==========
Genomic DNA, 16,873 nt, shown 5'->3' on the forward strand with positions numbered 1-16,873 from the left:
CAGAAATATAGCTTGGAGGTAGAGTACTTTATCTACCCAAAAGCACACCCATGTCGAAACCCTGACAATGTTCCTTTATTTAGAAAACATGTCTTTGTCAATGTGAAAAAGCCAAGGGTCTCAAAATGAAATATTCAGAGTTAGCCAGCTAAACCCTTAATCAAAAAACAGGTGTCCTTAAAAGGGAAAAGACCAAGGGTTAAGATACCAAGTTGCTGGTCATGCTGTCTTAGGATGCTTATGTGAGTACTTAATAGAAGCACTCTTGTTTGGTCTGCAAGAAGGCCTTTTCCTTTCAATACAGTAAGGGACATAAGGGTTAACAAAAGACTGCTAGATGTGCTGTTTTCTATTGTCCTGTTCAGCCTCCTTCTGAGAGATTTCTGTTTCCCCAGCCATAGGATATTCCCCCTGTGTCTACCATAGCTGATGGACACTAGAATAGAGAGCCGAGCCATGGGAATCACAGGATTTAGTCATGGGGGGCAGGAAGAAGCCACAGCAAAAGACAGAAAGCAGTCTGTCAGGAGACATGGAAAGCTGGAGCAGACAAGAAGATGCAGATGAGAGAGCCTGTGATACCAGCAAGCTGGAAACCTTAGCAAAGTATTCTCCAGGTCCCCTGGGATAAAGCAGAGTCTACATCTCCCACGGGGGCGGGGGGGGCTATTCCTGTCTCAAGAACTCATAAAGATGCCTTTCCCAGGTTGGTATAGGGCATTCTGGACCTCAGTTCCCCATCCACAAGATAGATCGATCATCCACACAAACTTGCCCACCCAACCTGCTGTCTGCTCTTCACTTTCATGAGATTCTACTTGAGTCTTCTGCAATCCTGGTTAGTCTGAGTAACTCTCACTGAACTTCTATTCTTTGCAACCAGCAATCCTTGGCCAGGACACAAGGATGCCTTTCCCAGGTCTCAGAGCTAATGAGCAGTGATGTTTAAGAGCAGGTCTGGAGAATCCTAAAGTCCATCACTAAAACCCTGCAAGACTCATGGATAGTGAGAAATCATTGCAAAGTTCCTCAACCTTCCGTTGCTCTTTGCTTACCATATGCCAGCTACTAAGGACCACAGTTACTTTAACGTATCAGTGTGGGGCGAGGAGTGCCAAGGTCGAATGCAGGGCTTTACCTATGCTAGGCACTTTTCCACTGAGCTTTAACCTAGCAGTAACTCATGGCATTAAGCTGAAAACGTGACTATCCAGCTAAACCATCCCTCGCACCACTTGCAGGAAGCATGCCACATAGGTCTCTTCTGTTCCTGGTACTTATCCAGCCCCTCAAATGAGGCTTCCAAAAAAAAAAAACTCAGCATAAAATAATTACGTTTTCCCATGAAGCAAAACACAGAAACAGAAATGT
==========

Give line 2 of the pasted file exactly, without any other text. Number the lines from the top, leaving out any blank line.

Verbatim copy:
CAGAAATATAGCTTGGAGGTAGAGTACTTTATCTACCCAAAAGCACACCCATGTCGAAACCCTGACAATGTTCCTTTATTTAGAAAACATGTCTTTGTCAATGTGAAAAAGCCAAGGGTCTCAAAATGAAATATTCAGAGTTAGCCAGCTAAACCCTTAATCAAAAAACAGGTGTCCTTAAAAGGGAAAAGACCAAGGGTTAAGATACCAAGTTGCTGGTCATGCTGTCTTAGGATGCTTATGTGAGTACTTAATAGAAGCACTCTTGTTTGGTCTGCAAGAAGGCCTTTTCCTTTCAATACAGTAAGGGACATAAGGGTTAACAAAAGACTGCTAGATGTGCTGTTTTCTATTGTCCTGTTCAGCCTCCTTCTGAGAGATTTCTGTTTCCCCAGCCATAGGATATTCCCCCTGTGTCTACCATAGCTGATGGACACTAGAATAGAGAGCCGAGCCATGGGAATCACAGGATTTAGTCATGGGGGGCAGGAAGAAGCCACAGCAAAAGACAGAAAGCAGTCTGTCAGGAGACATGGAAAGCTGGAGCAGACAAGAAGATGCAGATGAGAGAGCCTGTGATACCAGCAAGCTGGAAACCTTAGCAAAGTATTCTCCAGGTCCCCTGGGATAAAGCAGAGTCTACATCTCCCACGGGGGCGGGGGGGGCTATTCCTGTCTCAAGAACTCATAAAGATGCCTTTCCCAGGTTGGTATAGGGCATTCTGGACCTCAGTTCCCCATCCACAAGATAGATCGATCATCCACACAAACTTGCCCACCCAACCTGCTGTCTGCTCTTCACTTTCATGAGATTCTACTTGAGTCTTCTGCAATCCTGGTTAGTCTGAGTAACTCTCACTGAACTTCTATTCTTTGCAACCAGCAATCCTTGGCCAGGACACAAGGATGCCTTTCCCAGGTCTCAGAGCTAATGAGCAGTGATGTTTAAGAGCAGGTCTGGAGAATCCTAAAGTCCATCACTAAAACCCTGCAAGACTCATGGATAGTGAGAAATCATTGCAAAGTTCCTCAACCTTCCGTTGCTCTTTGCTTACCATATGCCAGCTACTAAGGACCACAGTTACTTTAACGTATCAGTGTGGGGCGAGGAGTGCCAAGGTCGAATGCAGGGCTTTACCTATGCTAGGCACTTTTCCACTGAGCTTTAACCTAGCAGTAACTCATGGCATTAAGCTGAAAACGTGACTATCCAGCTAAACCATCCCTCGCACCACTTGCAGGAAGCATGCCACATAGGTCTCTTCTGTTCCTGGTACTTATCCAGCCCCTCAAATGAGGCTTCCAAAAAAAAAAAACTCAGCATAAAATAATTACGTTTTCCCATGAAGCAAAACACAGAAACAGAAATGT